6. oldCatholigirl says:

    Although I think Mary Eberstadt is a wise and prophetic writer, I, like Elizabeth D, question the wisdom of the idea that anyone who has been sexually abused should be automatically barred from the priesthood. There are varied degrees of abuse and various responses to it. And I don’t think it’s a good idea for anyone to be encouraged to permanently identify themselves as a Victim of Abuse. (Or maybe as any kind of Victim.) Over at today, Dr. Jeff Mirus has an excellent article documenting the Church’s frequently reiterated and authoritative position on forbidding men who are clearly homosexual from being ordained to the priesthood. If the strictures already in place were followed (and I gather that they are in some places), that would help more–and pertinent childhood experiences would be unearthed.
    To my mind, the protection of innocent victims is not the only issue–or even the main one. It’s the salvaging of the souls of those who are guilty, in whatever degree, of becoming mired in sexual sin. Very few totally innocent minors are being raped–especially since the 2002 shakeup–at least not in the Church. But many adults, old as well as young, consent to many varieties of flouting God’s beautiful plan for human sexuality–and are receiving Communion–lightheartedly. The biggest horror, of course, is that some of them are saying Mass.

  7. mbarry says:

    Where, oh where can one learn the TLM?! I had a priest recommend, but it has instructions for priests on how to say the TLM.

    That’s fantastic! But, I’m not a priest!

    Should I just get a 1962 missal and try to “sound out” the words? I will be waiting forever if I wait until my bishop decides to make TLM more widely available.

    Surely there has got to be an instructional video on this? I’d love to get some help on this…

  8. zag4christ says:

    Whoa! Today I go to our local outreach to the poor at our Cathedral, where some of my colleagues and I do what we do as veterinary folks, taking care of homeless and poor people and their canine and feline companions. As we are helping them, I find myself looking more at the people rather than the animals they present. And I am stunned. The degradation of humans in this time of this world we live in is unimaginable. I came away from there somewhat shaken. Sometimes I struggle to see Christ in them (the people) and other times I am totally blown away by seeing Christ in them.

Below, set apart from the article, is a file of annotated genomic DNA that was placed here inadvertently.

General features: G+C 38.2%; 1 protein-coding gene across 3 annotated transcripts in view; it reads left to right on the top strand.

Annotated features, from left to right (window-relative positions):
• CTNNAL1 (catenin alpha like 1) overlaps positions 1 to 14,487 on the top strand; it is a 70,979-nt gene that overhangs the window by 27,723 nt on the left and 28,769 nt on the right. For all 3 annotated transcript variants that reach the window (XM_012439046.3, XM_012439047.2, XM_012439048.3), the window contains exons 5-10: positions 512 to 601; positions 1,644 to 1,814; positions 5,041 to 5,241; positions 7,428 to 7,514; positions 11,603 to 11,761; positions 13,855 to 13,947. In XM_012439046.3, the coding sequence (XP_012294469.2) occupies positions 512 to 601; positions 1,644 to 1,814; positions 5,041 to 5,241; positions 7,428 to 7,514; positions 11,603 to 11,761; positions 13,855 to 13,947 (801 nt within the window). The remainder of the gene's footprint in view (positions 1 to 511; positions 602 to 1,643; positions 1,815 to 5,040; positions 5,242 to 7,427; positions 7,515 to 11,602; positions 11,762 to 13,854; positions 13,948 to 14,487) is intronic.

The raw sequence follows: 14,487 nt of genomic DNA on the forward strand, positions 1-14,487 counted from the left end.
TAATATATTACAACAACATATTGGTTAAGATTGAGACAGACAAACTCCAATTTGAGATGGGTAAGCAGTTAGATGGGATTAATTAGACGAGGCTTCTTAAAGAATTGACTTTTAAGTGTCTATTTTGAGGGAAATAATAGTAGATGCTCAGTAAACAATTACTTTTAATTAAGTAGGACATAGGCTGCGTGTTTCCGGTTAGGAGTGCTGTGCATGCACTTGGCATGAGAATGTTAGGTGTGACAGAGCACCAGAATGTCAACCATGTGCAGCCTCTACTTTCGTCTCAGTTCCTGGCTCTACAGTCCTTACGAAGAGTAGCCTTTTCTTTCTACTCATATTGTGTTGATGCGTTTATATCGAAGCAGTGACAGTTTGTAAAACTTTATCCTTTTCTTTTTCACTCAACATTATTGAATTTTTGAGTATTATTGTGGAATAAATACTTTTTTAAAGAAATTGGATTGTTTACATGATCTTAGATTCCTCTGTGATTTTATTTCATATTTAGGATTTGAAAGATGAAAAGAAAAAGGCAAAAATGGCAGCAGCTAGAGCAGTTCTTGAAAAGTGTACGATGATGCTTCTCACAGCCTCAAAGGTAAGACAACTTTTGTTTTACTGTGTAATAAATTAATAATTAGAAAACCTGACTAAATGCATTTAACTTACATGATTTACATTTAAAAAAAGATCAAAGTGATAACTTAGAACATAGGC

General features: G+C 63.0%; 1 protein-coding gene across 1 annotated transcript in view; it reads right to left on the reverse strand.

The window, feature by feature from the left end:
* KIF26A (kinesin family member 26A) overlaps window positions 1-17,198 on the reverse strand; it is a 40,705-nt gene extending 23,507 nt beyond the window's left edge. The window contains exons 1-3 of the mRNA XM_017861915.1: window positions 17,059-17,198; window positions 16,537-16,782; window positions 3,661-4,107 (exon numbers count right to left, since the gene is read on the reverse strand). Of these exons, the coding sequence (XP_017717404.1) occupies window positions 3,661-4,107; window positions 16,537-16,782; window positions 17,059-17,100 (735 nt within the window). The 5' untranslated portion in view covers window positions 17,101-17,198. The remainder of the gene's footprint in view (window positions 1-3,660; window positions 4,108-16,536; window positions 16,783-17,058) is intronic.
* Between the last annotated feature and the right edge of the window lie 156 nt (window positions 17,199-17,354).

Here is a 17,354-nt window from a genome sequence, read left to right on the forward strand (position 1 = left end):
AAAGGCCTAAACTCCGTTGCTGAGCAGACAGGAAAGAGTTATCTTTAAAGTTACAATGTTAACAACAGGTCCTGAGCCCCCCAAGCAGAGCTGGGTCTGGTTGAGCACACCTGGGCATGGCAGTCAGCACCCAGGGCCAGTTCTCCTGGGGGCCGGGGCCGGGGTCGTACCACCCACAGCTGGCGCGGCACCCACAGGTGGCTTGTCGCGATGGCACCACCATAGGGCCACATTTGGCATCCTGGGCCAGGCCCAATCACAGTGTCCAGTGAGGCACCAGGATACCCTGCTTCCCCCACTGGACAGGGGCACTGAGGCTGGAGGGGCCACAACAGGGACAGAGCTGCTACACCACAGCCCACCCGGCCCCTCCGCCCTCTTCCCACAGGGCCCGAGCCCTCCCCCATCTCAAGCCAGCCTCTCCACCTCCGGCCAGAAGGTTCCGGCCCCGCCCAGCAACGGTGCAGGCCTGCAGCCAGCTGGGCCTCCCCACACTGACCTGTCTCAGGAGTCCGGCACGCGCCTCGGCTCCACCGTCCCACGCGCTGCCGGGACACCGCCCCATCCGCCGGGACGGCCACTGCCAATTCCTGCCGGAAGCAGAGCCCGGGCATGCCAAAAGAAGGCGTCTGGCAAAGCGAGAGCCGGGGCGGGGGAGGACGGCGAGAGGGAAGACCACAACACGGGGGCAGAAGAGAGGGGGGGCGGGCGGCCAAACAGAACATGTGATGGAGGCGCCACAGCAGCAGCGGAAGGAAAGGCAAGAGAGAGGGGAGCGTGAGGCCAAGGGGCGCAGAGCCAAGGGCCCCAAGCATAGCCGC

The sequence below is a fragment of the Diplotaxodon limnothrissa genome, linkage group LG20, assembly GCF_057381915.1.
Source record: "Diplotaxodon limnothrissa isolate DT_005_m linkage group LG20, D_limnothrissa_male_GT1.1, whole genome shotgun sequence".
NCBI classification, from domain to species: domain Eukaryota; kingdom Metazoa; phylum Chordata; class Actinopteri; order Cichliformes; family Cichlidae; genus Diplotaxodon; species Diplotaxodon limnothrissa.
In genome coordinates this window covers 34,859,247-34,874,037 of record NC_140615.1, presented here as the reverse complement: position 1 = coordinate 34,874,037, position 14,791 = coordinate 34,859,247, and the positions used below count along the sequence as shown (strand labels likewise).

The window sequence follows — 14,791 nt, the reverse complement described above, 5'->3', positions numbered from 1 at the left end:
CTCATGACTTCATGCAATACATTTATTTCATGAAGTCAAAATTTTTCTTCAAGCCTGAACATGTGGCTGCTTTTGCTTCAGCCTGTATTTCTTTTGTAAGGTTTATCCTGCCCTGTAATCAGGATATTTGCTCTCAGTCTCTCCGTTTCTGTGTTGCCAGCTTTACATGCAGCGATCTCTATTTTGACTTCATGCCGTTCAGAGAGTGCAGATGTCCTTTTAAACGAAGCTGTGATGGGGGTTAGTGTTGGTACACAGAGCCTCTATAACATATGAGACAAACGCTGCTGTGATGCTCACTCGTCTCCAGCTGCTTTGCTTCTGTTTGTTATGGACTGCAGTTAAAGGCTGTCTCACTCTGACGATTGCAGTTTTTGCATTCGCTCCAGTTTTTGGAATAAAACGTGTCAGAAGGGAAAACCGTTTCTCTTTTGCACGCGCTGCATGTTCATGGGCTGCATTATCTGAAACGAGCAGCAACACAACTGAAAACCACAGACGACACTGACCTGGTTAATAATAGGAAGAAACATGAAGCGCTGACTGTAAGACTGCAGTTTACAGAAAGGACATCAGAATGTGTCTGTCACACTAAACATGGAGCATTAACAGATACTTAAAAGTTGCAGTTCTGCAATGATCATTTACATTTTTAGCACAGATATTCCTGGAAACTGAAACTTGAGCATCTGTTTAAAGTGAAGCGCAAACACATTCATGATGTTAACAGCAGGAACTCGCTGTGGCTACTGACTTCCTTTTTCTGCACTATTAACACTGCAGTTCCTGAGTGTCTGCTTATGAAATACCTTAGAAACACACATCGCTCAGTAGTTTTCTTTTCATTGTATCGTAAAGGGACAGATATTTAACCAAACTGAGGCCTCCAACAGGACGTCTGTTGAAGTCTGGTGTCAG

I contrast them with what I see in the news about the Church and what is happening in the Vatican and what is happening in our country’s political scene, and I realize that what we experienced today in dealing with real people in their struggles is far more important that what is going on in Rome, Chicago, Argentina, Brazil, ……
    I posed a questioned to a priest several years ago following my confession about what was happening in the Church at the international level and he counseled me to worry about my own soul and my interactions with the people whom I shared my life. I need to remind myself of his counsel frequently.
    Peace and God bless

  9. JonPatrick says:

    mbarry the best way to learn the TLM is just go to it and follow along in one of the red books that most TLM’s give out at the door. Watch what others do as far as when to kneel/stand/sit. After you have gone a few times you will get the hang of it. If you want to get more into it and have the various propers etc. (some parishes provide those as inserts into the red books) then you can get a 1962 hand missal such as the Baronius or the Angelus Missal.

  10. mbarry says:

    Thanks, Jon Patrick. I ordered two Campion missals today. has a tutorial of sorts, it turns out, so I will probably just try to grind it out by attending once I get the missals.

    Someone should make an instructional video that teaches the TLM. It would sell quite well!

  11. KateD says:

    Ah, yes! I remember the days when the TLM was only 50 miles away……

    Presently, the nearest Latin Mass is 160 miles away. But we are infinitely grateful for an excellent priest who is kind enough to pray the Novus Ordo Mass nearby once a week on Sundays. He’s a good confessor, too.

    It’s only going to become more and more difficult…..And going to confession will become a luxury. We are going to have to be better about living holy lives and purging ourselves of pettiness.

    mbarry – ditto what JonPatrick said….and just go. It’s not like the Novus Ordo, where you are expected to respond and move in lock-schtep with your fellow comrades…I mean parishioners. You are free to focus your attention on the sacrifice of the Mass. At the very least the Gospel and homily are in English. For the rest of it, just follow along in your missal, you’ll pick it up. And I’ve found Latin Mass people infinitely more compassionate and understanding than parishioners who attend the NO, as a whole. Here’s another thing that helped us….We also attended Divine Liturgy around the same time we were discovering the Tridentine Mass. The Divine Liturgy is sung in English and it seems to me there are a lot of parallels….more so than between the EF and the OF.

  12. snegopad says:

    mbarry,—-I am a little late, but : HERE
    perhaps this helps….and there ARE some videos in the net…

  13. MrsMacD says:

    mbarry I found this book, ‘The Mass Explained,’ extremely good for teaching my children and I learned a thing or three

  14. mbarry says:

    Thank you all very much for your help! May God bless all of you all in abundance!

  15. jokkmk says:

    The book, Treasures and Traditions from Augustine Press is beautifully illustrated and very good for someone who is starting out. Also, we’re tired of waiting too so now travel 80 minutes each way to attend. Best decision we’ve ever made.